The Case for the Digital Platform Act: Foreword by Tom Wheeler

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The following is a foreword by former FCC Chairman Tom Wheeler to "The Case for the Digital Platform Act," a new e-book from Public Knowledge Senior Vice President Harold Feld. You may read the e-book here or visit DigitalPlatformAct.com for more information. Join the conversation on the #DigitalPlatformAct!


 

A late 1970’s television commercial for stock brokerage firm E.F. Hutton closed with the tagline, “When E.F. Hutton talks, people listen.” On technology-related policy matters in the 21st century, when Harold Feld talks, people listen.

We now have the advantage of Harold’s speaking between two covers. The volume you hold in your hands is a tour de force of the issues raised by the digital economy and internet capitalism. Whether you agree or disagree with Harold, these thoughts will stretch your intellect and stimulate your thinking.

Digital platforms are a unique creation of the late 20th and early 21st centuries. The digital economy may have replaced the industrial economy, but the rules created to oversee the fair operation of the industrial economy have not kept pace with that evolution. This volume sets out numerous thoughts about the kinds of policy changes necessary to reflect the realities of our new era.

Thus far, the companies of the digital economy have been successful in keeping government oversight at bay. The growth of these companies happened to coincide with the era of deregulation. The companies seized that momentum to spin the story that somehow “digital is different” than traditional analog activities and thus needed to be left alone.

It has always been true in history that the pioneers made the rules … until their activities infringed on the rights of individuals and the public interest. We have now reached that watershed. Just as rules were established for industrial capitalism, it is now time to think about guardrails to protect competition, consumers, and workers in the era of internet capitalism. In the process, such policies will also protect internet capitalism from its own incentives to excess while embracing its ability to stimulate new and innovative products and services.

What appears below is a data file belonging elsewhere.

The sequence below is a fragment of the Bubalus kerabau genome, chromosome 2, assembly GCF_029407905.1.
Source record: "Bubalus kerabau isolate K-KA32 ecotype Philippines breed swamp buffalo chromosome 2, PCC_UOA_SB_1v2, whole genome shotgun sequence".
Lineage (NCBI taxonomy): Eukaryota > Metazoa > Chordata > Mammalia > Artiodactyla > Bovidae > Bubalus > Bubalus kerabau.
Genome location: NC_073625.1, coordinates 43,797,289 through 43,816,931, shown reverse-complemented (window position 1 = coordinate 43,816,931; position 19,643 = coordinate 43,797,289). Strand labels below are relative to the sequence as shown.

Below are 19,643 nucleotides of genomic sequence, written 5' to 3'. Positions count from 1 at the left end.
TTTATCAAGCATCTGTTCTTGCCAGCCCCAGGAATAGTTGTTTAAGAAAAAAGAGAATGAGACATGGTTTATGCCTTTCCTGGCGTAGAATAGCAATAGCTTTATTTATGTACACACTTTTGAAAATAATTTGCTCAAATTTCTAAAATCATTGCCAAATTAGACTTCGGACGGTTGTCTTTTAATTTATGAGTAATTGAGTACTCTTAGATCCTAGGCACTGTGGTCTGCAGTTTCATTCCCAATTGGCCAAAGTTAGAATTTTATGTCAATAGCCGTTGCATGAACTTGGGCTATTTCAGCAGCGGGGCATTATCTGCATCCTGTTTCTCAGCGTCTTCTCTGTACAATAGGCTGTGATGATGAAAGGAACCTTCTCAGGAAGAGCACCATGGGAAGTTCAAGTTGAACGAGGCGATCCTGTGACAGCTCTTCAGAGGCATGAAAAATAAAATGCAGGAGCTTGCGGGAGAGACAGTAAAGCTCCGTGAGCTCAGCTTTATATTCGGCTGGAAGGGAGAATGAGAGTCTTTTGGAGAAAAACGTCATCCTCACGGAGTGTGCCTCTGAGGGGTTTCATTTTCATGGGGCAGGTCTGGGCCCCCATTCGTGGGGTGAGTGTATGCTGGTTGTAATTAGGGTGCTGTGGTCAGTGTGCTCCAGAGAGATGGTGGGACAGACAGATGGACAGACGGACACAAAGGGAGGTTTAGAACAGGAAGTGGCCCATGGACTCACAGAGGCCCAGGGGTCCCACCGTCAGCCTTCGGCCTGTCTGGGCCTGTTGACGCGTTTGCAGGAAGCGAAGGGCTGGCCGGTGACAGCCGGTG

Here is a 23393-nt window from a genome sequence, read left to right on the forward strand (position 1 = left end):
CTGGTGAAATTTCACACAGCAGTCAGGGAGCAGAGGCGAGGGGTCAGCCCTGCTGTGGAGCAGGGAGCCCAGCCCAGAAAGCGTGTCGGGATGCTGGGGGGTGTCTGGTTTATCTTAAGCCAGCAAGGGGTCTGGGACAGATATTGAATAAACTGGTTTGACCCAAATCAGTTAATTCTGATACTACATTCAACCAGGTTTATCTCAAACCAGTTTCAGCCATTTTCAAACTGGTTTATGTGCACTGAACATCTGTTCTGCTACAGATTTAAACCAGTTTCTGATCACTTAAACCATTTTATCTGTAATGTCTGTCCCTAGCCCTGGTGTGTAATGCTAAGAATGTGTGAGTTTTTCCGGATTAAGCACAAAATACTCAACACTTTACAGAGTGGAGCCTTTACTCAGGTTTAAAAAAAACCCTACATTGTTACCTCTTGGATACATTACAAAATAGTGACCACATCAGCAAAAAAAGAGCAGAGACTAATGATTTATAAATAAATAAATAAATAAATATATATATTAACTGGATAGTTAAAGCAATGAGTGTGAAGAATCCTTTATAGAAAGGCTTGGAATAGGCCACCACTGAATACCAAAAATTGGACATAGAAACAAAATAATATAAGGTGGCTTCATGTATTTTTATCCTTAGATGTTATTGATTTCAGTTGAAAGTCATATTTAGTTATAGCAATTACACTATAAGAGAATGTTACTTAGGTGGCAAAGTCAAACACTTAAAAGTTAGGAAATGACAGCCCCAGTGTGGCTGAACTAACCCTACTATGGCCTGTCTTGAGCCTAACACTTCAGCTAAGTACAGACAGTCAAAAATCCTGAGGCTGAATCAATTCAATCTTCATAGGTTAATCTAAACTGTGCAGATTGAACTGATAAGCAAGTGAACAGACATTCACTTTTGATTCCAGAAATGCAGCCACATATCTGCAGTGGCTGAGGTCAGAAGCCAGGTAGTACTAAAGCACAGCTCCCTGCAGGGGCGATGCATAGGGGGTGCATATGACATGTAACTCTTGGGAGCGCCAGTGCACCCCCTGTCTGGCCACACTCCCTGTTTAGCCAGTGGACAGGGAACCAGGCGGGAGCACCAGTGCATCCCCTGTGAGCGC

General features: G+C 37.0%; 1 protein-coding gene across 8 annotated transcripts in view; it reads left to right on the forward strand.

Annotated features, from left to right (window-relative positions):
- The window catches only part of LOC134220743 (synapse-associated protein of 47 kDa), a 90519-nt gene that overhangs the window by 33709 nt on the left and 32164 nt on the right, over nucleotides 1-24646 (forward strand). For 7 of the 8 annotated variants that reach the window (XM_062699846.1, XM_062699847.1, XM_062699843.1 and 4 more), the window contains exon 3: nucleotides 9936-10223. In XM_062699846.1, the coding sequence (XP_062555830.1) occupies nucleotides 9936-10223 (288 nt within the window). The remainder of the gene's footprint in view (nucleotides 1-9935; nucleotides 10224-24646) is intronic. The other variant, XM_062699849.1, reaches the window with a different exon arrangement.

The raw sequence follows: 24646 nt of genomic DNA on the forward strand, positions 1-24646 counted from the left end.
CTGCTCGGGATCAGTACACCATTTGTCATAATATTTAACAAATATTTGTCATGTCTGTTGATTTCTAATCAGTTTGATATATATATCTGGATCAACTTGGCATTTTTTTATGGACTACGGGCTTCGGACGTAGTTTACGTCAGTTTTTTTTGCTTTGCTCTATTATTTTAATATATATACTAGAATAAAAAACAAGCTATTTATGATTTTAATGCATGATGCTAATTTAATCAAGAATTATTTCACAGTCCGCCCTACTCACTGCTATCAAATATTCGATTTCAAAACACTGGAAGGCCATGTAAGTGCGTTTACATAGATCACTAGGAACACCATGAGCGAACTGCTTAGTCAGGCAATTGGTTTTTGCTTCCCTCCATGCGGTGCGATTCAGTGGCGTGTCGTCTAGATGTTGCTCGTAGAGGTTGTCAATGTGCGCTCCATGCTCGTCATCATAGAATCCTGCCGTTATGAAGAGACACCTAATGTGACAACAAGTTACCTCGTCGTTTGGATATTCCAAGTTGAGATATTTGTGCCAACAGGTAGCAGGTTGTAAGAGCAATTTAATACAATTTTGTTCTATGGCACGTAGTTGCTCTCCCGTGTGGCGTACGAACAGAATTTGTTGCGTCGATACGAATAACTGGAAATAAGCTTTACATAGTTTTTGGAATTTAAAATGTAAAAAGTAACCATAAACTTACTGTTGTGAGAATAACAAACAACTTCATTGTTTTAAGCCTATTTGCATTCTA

Digital information—the basis of the new economy—is unlike any other asset in history. All other assets, such as oil or gold, are finite, both in supply and demand. Produced by the interconnection of microcomputers, digital information is inexhaustible. Every action on the network produces data that is used to create a new data product, which then creates additional data, which creates a new product. It is a digital perpetual motion machine.

It is this new reality of an inexhaustible and manipulatable asset that has reshaped our economy to create internet capitalism. There are at least four consequences of the digital economy that require oversight.

The first is the “digital alchemy” that turns personal information into a corporate asset and how this inexhaustible supply of data is harvested by a handful of companies for their commercial gain. The new information economy is based on the mining of this data to develop ever more granular insights into each of us that can be sold to marketers seeking to promote their product or idea to targeted audiences.

Once having collected this data, the companies create a bottleneck to its use in order to maximize its monetization. In Medieval times, information was hoarded by the powerful as a tool to control the masses. Over half a millennium later, the hoarding of information is now used for a new kind of control: to control markets. Controlling access to the collected data, for instance, allows the platform companies to cannibalize local businesses by knowing more about the neighbors than even the locals do.

Third, the hoarding of concentrated data is also used to keep new competitors from entering the market. A new company has the “cold start problem,” which is the challenge of beginning a new business without the data asset for which customers are willing to pay. Because innovators do not have the data assets of the incumbents, they are at a huge handicap entering new markets—a handicap that further reinforces the power of those who siphon personal information and turn it into a corporate asset.

Finally, such control of data also gives the digital companies the ability to control the future. As machine learning and artificial intelligence become the tools by which data is manipulated, those with the greatest storehouse of data thus have a leg up to control the development of ever-more intelligent algorithms—and ultimately, to control the future.

It is through this forest of challenges that Harold Feld charts a path. This volume is a thoughtful and creative effort to put forth new proposals for the oversight of those who control the networks and platforms that determine our economic and individual digital reality in the 21st century.

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